AUTHOR’S NOTE—The Rise of the Six: 1966-1972
The author’s note introduces the format of the book, which is told as a biography of the band Daisy Jones & The Six. The fictional author of the book has compiled interviews from band members, industry experts, family and friends of the band, and other relevant people into a collection that tells the story of Daisy Jones & The Six from dozens of different people’s perspectives. The author notes that the stories of those interviewed may vary and that the truth may lay somewhere in between everyone’s accounts.
The Groupie Daisy Jones: 1965-1972
Daisy Jones grows up in L.A. and is described by her biographer Elaine Chang as exceptionally beautiful and rich, with access to anything she wants from a very young age. Her parents don’t pay much attention to her and travel often. She sneaks into music clubs on the Sunset Strip, begins using drugs, and is coerced into sleeping with men she isn’t interested in. She meets Simone Jackson, who is a few years older than Daisy and takes her under her wing. Simone and Daisy live together, and Simone insists that Daisy finish high school. Simone wants Daisy to do something with her beautiful, effortless singing voice. Daisy says that men often steal her ideas, including her boyfriend who steals her lyrics and writes a hit song entitled “Tiny Love.” But Daisy doesn’t want to be a man’s muse. She wants to be someone who’s famous in her own right.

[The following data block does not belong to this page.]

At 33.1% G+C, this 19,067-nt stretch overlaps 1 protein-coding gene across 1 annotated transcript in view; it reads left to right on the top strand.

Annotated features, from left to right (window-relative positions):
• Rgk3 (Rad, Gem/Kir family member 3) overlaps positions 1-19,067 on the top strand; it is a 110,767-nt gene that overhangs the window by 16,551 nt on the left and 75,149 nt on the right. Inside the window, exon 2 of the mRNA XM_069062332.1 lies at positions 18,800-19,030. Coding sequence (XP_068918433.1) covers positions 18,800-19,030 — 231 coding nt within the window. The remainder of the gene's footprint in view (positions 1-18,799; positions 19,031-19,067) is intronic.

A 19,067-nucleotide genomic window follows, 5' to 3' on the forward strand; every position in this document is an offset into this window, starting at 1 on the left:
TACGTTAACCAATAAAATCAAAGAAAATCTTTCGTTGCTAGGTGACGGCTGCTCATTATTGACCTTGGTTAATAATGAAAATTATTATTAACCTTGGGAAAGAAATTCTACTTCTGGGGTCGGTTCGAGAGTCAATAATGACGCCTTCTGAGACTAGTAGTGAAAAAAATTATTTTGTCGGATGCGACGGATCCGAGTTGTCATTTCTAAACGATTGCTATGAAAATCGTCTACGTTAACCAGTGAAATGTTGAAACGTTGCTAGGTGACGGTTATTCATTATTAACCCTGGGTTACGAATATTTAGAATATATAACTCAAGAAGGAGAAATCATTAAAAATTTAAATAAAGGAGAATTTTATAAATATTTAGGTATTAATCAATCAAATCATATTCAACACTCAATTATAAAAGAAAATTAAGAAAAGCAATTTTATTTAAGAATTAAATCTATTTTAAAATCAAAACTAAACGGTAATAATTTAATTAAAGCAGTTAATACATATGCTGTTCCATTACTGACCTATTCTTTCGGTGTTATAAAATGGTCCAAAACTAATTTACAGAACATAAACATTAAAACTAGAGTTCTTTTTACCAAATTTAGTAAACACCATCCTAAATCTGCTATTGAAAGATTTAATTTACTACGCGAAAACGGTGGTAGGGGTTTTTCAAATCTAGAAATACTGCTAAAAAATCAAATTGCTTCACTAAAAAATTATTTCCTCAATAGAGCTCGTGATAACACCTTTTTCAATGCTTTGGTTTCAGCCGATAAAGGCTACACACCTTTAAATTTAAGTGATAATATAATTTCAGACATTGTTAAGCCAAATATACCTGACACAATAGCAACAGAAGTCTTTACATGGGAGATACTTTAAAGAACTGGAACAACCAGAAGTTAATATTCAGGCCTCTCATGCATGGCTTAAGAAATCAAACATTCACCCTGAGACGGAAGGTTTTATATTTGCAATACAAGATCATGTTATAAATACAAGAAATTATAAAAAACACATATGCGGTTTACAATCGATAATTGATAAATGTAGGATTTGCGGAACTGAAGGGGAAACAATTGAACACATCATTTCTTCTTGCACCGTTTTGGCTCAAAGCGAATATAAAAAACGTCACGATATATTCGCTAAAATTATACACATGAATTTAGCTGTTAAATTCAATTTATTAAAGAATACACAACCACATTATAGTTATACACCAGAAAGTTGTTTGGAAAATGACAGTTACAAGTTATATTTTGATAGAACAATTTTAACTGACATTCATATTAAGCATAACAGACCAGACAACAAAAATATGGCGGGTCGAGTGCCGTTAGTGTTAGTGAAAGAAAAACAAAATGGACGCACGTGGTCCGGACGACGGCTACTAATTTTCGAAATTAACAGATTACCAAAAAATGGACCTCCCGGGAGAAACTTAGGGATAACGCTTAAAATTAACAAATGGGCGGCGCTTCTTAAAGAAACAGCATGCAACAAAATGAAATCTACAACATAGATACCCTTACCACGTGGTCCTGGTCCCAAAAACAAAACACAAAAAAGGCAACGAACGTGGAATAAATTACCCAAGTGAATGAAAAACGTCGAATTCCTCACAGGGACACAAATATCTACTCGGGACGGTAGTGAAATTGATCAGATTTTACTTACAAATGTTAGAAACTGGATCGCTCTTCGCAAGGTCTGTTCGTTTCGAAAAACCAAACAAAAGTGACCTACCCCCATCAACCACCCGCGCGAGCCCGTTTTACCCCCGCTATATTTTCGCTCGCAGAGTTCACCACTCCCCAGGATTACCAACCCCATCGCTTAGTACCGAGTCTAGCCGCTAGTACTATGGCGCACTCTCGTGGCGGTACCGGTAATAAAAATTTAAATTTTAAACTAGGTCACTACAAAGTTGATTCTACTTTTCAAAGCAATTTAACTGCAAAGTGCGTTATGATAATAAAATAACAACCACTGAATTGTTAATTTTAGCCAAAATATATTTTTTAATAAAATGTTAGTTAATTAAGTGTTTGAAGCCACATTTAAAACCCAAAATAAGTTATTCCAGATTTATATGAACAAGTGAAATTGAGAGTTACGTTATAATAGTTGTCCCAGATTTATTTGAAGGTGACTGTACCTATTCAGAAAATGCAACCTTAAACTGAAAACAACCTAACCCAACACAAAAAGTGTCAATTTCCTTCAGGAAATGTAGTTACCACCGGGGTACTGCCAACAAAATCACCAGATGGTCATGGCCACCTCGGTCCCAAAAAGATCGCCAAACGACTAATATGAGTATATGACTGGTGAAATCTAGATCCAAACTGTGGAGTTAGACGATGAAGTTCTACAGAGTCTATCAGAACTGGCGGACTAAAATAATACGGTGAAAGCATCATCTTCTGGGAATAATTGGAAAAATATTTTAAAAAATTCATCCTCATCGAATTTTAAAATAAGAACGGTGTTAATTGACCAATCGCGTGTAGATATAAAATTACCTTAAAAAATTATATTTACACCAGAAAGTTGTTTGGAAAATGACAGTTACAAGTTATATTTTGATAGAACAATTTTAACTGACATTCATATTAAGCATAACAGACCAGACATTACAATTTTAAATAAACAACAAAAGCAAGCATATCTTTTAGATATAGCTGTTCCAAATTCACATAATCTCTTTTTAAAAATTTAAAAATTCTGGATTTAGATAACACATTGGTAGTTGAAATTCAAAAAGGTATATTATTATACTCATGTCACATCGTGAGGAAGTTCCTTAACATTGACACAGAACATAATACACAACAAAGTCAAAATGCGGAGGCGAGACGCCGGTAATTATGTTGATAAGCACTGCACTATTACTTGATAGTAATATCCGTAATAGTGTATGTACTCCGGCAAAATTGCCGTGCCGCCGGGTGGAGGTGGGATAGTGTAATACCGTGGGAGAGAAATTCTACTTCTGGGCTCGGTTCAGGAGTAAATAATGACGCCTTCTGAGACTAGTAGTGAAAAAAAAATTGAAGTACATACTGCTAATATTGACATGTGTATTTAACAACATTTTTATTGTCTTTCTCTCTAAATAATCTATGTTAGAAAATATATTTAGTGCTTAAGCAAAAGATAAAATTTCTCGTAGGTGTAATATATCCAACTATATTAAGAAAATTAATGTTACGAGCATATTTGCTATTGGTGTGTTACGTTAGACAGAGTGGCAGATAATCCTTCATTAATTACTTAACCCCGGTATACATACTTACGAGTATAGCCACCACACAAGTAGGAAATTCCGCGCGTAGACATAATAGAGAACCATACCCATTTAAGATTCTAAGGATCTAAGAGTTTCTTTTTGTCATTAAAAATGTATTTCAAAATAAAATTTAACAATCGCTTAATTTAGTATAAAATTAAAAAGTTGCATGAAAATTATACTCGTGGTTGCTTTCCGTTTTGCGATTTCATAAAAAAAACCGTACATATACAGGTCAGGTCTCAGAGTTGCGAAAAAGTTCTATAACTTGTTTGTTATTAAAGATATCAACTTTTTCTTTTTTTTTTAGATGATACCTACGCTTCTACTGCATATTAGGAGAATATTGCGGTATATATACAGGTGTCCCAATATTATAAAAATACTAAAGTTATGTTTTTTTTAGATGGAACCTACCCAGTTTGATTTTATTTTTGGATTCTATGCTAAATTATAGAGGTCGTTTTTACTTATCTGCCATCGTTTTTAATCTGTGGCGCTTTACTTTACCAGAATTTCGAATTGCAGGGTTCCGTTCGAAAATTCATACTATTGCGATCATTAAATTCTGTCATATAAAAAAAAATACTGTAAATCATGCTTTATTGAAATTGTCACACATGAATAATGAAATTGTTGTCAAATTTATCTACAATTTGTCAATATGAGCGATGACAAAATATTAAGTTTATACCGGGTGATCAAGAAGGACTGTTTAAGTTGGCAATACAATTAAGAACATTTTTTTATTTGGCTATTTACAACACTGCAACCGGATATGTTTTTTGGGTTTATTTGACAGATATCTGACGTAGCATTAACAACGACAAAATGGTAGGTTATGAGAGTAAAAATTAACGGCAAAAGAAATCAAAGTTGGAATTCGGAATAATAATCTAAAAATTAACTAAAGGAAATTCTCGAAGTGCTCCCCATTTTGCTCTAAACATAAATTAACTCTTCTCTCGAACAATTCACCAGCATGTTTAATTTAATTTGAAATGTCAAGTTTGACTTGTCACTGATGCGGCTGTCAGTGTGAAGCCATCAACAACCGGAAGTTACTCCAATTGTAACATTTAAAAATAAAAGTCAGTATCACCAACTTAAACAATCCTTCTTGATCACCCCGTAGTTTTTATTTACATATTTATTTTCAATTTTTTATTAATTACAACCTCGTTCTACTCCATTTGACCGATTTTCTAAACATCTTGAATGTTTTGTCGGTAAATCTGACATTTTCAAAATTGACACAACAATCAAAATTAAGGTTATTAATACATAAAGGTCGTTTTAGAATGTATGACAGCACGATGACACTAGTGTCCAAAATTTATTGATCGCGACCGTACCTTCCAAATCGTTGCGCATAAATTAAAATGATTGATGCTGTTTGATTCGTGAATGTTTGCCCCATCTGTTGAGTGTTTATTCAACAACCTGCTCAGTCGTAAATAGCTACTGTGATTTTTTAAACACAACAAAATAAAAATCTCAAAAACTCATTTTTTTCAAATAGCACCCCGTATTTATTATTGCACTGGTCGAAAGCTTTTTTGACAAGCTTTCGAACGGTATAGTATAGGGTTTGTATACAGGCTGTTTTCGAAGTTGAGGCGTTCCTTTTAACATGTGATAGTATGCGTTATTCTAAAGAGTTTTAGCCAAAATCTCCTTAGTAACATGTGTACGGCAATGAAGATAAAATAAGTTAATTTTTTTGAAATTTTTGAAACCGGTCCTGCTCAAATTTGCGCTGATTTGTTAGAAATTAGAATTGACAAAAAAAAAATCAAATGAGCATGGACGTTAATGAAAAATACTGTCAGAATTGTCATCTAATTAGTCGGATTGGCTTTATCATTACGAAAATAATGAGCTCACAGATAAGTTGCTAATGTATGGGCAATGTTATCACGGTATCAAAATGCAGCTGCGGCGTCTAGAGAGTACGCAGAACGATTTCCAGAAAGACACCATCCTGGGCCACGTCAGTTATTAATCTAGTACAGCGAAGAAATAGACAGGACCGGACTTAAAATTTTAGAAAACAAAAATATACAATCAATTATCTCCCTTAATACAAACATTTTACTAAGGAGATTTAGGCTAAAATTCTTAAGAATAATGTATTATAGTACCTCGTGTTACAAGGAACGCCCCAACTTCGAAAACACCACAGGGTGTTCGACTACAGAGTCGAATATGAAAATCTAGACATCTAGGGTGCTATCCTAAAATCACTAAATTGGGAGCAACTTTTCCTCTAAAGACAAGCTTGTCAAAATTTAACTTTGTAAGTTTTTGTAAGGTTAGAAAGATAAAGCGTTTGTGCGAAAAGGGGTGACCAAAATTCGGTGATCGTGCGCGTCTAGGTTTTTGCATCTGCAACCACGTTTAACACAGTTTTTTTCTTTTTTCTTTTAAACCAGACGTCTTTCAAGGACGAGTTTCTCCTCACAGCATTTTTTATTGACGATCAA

The Rise of The Six: 1966-1972
Billy Dunne, lead singer of The Six, and his brother, Graham Dunne, lead guitarist, are abandoned by their father while they are young kids. They start a band called The Dunne Brothers when they are older and bring on drummer Warren Rhodes, bassist Pete Loving, and rhythm guitarist Chuck Williams. They quickly find some success as a band, playing local shows and weddings. At one of these weddings, Billy and Graham see their father dancing with a younger woman, and he doesn’t acknowledge them onstage. Billy is very upset, and he wonders if their father could even recognize them after so many years apart.